Ben Burtt

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Ben Burtt
Ben Burtt Celebration Europe II.jpg
Born Benjamin Burtt, Jr.
(1948-07-12) July 12, 1948 (age 66)
Jamesville, New York, United States
Nationality American
Education Allegheny College
Alma mater University of Southern California
Occupation Sound designer, Film editor, Film director, and Screenwriter
Years active 1975–present
Religion Christian
Awards Doctor of Arts, Charles S. Swartz Award, Academy Award

Benjamin "Ben" Burtt, Jr. (born July 12, 1948) is an American sound designer, film editor, director, screenwriter, and voice actor. He has worked as sound designer on various films including: the Star Wars and Indiana Jones film series, Invasion of the Body Snatchers (1978), E.T. the Extra-Terrestrial (1982), and WALL-E (2008).

He is most notable for creating many of the iconic sound effects heard in the Star Wars film franchise, including the "voice" of R2-D2, the lightsaber hum, the sound of the blaster guns, and the heavy-breathing sound of Darth Vader. Burtt is also very well known for "voicing" the title character, Wall-E. in the 2008 Pixar movie WALL-E. He also created the robotic sound of Wall-e's voice, along with all the other characters in WALL-E, and was the Sound Editor of the movie.

The winner of four Academy Awards, he is the director of various documentary films. He is also the editor of the three films of the Star Wars prequel trilogy.

Early life[edit]

Burtt was born in Jamesville, New York, and graduated with a major in physics from Allegheny College in Meadville, Pennsylvania.[citation needed]

Career[edit]

Early career[edit]

In 1970, he won the National Student Film Festival with a war film Yankee Squadron, reputedly after following exposure to classic aviation drama through making an amateur film at the Old Rhinebeck Aerodrome, a living aviation museum in Red Hook, New York, under guidance from its founder, Cole Palen.[citation needed]

For his work on the special-effects film Genesis, Burtt won a scholarship to the University of Southern California in Los Angeles, California, where he earned a master's degree in film production.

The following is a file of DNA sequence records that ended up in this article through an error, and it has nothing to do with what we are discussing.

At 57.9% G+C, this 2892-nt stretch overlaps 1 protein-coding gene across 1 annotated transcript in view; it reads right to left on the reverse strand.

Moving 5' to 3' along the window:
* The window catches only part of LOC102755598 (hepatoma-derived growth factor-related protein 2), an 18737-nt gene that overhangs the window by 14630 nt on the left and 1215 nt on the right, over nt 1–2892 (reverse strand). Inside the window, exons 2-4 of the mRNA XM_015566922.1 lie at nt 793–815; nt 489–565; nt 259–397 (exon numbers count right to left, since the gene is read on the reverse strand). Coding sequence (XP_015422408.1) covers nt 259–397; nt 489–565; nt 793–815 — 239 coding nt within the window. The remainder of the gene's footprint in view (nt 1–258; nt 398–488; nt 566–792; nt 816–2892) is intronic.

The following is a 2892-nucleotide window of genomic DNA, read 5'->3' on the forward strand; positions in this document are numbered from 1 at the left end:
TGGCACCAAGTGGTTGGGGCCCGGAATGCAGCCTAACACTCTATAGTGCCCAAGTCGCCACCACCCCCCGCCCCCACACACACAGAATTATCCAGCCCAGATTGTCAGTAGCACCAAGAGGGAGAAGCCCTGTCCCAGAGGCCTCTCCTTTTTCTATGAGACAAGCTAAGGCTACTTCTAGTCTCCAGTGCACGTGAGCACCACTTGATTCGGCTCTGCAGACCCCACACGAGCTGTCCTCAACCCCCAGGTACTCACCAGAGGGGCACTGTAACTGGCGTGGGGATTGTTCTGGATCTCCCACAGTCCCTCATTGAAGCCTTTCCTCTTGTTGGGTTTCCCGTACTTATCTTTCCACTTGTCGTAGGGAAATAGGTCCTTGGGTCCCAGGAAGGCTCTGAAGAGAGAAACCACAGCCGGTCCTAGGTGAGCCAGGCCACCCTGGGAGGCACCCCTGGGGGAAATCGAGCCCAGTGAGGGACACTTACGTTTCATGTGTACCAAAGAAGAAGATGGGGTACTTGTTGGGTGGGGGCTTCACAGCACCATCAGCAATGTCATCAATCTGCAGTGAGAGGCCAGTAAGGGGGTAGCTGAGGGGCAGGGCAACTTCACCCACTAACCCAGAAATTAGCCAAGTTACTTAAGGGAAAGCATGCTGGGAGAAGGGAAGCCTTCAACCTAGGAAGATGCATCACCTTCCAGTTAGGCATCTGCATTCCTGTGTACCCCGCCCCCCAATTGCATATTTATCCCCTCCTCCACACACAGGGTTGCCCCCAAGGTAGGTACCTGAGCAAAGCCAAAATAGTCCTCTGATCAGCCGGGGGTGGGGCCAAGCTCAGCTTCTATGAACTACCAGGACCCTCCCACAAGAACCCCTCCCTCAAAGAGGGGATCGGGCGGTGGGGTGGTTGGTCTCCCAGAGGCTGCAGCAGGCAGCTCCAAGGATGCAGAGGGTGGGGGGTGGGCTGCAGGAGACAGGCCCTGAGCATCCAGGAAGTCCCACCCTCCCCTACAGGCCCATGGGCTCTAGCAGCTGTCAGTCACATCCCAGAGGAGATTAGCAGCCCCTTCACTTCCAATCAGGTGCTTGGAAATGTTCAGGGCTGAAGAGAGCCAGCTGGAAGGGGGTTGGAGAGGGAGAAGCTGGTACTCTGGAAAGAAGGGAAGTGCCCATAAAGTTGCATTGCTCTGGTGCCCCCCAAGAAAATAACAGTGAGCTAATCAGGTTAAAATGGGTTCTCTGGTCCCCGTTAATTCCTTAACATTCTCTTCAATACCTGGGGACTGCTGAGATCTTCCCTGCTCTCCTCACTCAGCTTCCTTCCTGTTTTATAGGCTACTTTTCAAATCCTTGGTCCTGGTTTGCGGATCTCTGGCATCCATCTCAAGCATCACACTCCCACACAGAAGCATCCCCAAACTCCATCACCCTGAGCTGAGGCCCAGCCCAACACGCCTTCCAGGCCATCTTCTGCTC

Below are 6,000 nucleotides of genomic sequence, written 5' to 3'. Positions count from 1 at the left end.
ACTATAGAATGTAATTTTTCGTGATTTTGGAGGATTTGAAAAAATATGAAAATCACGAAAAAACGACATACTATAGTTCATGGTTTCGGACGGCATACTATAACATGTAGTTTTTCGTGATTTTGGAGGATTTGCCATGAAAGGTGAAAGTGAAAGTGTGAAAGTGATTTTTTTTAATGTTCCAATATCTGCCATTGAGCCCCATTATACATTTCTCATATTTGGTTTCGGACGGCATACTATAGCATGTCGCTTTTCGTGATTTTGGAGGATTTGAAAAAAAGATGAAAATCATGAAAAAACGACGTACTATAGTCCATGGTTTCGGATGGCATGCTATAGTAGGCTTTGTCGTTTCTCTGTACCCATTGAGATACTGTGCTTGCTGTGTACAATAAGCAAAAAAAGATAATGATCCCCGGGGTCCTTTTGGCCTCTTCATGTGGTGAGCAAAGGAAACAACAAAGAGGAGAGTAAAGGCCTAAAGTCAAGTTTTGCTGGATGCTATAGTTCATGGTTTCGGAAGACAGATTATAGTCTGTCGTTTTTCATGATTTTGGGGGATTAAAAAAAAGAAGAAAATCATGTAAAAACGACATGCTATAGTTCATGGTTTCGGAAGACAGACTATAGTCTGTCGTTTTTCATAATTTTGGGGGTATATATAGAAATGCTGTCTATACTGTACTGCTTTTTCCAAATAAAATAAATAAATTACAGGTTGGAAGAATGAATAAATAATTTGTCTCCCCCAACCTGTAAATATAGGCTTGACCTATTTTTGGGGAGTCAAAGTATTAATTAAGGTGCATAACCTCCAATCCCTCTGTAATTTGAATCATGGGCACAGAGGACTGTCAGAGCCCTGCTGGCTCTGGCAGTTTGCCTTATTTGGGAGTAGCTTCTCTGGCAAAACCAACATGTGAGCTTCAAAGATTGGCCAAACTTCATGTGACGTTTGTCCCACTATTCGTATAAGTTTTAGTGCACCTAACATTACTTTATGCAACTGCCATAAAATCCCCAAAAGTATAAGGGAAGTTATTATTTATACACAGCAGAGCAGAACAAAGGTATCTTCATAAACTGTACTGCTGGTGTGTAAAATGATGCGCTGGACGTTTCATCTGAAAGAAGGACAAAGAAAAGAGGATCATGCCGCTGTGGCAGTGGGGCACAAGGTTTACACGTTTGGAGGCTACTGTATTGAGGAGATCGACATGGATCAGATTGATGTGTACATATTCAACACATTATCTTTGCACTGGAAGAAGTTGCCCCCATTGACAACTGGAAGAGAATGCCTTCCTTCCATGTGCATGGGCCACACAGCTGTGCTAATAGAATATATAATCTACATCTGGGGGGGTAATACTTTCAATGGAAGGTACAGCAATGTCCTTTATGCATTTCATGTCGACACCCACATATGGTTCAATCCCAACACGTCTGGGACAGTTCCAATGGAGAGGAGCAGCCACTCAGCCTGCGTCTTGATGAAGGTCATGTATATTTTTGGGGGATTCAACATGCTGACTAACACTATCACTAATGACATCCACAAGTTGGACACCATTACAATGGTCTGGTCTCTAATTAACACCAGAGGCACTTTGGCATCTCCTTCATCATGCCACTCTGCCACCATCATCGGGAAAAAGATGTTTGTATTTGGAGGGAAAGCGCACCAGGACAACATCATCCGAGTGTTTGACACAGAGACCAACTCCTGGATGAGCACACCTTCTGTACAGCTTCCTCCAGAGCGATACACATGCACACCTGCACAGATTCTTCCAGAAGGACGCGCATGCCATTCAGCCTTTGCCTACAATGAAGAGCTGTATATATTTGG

Sound designer[edit]

Burtt pioneered modern sound design, especially in the science-fiction- and fantasy-film genres. [1] Before his work in the first Star Wars (now known as Star Wars Episode IV: A New Hope) in 1977, science-fiction films tended to use electronic-sounding effects for futuristic devices. Burtt sought a more natural sound, blending in "found sounds" to create the effects. The lightsaber hum, for instance, was derived from a film projector idling combined with feedback from a broken television set, and the blaster effect started with the sound acquired from hitting a guy-wire on a radio tower with a hammer.[2]

He is personally responsible for some of the sounds heard in films. In the Star Wars series, part of R2-D2's beeps and whistles are Burtt's vocalizations, also made using an ARP 2600 synthesizer, as are some of the squawks made by the tiny holographic monsters on the Millennium Falcon spacecraft. In Star Wars Episode III: Revenge of the Sith (2005) he provides the voice for Lushros Dofine, captain of the Invisible Hand cruiser. The heavy-breathing of Darth Vader was created by recording his own breathing in an old Dacor scuba regulator.

Burtt also used a recording of his wife, who at the time was suffering from a minor cold and was sleeping in bed, for E.T. the Extra-Terrestrial. He created the "voice" of the title character and many other robots in Pixar's film WALL-E (2008), about a lonely garbage-compacting robot. Additionally, he is responsible for the sound effects in Indiana Jones and the Kingdom of the Crystal Skull (2008).[3]